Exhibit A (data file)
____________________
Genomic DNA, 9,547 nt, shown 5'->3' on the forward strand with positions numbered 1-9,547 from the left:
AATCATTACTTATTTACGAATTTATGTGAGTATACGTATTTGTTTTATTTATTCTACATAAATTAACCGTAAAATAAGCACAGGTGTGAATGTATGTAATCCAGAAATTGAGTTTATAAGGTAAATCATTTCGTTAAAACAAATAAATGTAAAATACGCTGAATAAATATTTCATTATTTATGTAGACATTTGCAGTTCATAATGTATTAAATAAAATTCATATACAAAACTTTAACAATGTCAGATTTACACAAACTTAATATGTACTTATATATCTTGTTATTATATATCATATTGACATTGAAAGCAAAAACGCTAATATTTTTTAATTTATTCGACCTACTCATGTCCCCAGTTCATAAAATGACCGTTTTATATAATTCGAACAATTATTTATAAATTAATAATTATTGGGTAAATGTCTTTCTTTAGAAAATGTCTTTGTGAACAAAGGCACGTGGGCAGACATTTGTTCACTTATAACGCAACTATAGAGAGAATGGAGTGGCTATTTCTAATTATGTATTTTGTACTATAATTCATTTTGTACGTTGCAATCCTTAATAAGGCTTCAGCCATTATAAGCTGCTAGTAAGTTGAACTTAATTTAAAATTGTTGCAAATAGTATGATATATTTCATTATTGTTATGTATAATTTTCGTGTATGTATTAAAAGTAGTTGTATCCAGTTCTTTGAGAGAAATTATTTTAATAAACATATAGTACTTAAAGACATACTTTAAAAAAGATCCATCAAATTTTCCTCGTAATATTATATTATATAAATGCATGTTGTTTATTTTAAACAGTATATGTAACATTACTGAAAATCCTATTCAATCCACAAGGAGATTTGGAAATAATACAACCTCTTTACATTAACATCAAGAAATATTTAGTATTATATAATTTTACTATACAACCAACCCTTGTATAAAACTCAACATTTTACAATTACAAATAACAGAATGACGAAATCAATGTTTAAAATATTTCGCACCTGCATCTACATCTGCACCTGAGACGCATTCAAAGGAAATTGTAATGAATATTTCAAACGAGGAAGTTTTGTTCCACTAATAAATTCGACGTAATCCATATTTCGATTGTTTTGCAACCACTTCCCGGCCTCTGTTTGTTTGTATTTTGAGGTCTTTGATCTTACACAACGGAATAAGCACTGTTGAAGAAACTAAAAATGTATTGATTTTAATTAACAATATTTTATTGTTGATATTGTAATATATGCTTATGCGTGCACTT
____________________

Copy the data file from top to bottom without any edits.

Genomic DNA, 9,547 nt, shown 5'->3' on the forward strand with positions numbered 1-9,547 from the left:
AATCATTACTTATTTACGAATTTATGTGAGTATACGTATTTGTTTTATTTATTCTACATAAATTAACCGTAAAATAAGCACAGGTGTGAATGTATGTAATCCAGAAATTGAGTTTATAAGGTAAATCATTTCGTTAAAACAAATAAATGTAAAATACGCTGAATAAATATTTCATTATTTATGTAGACATTTGCAGTTCATAATGTATTAAATAAAATTCATATACAAAACTTTAACAATGTCAGATTTACACAAACTTAATATGTACTTATATATCTTGTTATTATATATCATATTGACATTGAAAGCAAAAACGCTAATATTTTTTAATTTATTCGACCTACTCATGTCCCCAGTTCATAAAATGACCGTTTTATATAATTCGAACAATTATTTATAAATTAATAATTATTGGGTAAATGTCTTTCTTTAGAAAATGTCTTTGTGAACAAAGGCACGTGGGCAGACATTTGTTCACTTATAACGCAACTATAGAGAGAATGGAGTGGCTATTTCTAATTATGTATTTTGTACTATAATTCATTTTGTACGTTGCAATCCTTAATAAGGCTTCAGCCATTATAAGCTGCTAGTAAGTTGAACTTAATTTAAAATTGTTGCAAATAGTATGATATATTTCATTATTGTTATGTATAATTTTCGTGTATGTATTAAAAGTAGTTGTATCCAGTTCTTTGAGAGAAATTATTTTAATAAACATATAGTACTTAAAGACATACTTTAAAAAAGATCCATCAAATTTTCCTCGTAATATTATATTATATAAATGCATGTTGTTTATTTTAAACAGTATATGTAACATTACTGAAAATCCTATTCAATCCACAAGGAGATTTGGAAATAATACAACCTCTTTACATTAACATCAAGAAATATTTAGTATTATATAATTTTACTATACAACCAACCCTTGTATAAAACTCAACATTTTACAATTACAAATAACAGAATGACGAAATCAATGTTTAAAATATTTCGCACCTGCATCTACATCTGCACCTGAGACGCATTCAAAGGAAATTGTAATGAATATTTCAAACGAGGAAGTTTTGTTCCACTAATAAATTCGACGTAATCCATATTTCGATTGTTTTGCAACCACTTCCCGGCCTCTGTTTGTTTGTATTTTGAGGTCTTTGATCTTACACAACGGAATAAGCACTGTTGAAGAAACTAAAAATGTATTGATTTTAATTAACAATATTTTATTGTTGATATTGTAATATATGCTTATGCGTGCACTT